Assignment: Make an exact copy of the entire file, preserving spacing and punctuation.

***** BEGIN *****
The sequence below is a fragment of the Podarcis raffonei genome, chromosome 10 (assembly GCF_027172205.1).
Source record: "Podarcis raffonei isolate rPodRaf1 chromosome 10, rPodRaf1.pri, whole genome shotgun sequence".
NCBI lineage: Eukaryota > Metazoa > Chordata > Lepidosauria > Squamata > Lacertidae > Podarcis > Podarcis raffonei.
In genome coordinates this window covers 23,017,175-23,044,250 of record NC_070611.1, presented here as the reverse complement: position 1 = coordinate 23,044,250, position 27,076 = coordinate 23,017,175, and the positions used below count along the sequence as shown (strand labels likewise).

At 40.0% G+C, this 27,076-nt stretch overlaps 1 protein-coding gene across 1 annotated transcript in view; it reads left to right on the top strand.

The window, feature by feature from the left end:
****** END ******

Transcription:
The sequence below is a fragment of the Podarcis raffonei genome, chromosome 10 (assembly GCF_027172205.1).
Source record: "Podarcis raffonei isolate rPodRaf1 chromosome 10, rPodRaf1.pri, whole genome shotgun sequence".
NCBI lineage: Eukaryota > Metazoa > Chordata > Lepidosauria > Squamata > Lacertidae > Podarcis > Podarcis raffonei.
In genome coordinates this window covers 23,017,175-23,044,250 of record NC_070611.1, presented here as the reverse complement: position 1 = coordinate 23,044,250, position 27,076 = coordinate 23,017,175, and the positions used below count along the sequence as shown (strand labels likewise).

At 40.0% G+C, this 27,076-nt stretch overlaps 1 protein-coding gene across 1 annotated transcript in view; it reads left to right on the top strand.

The window, feature by feature from the left end: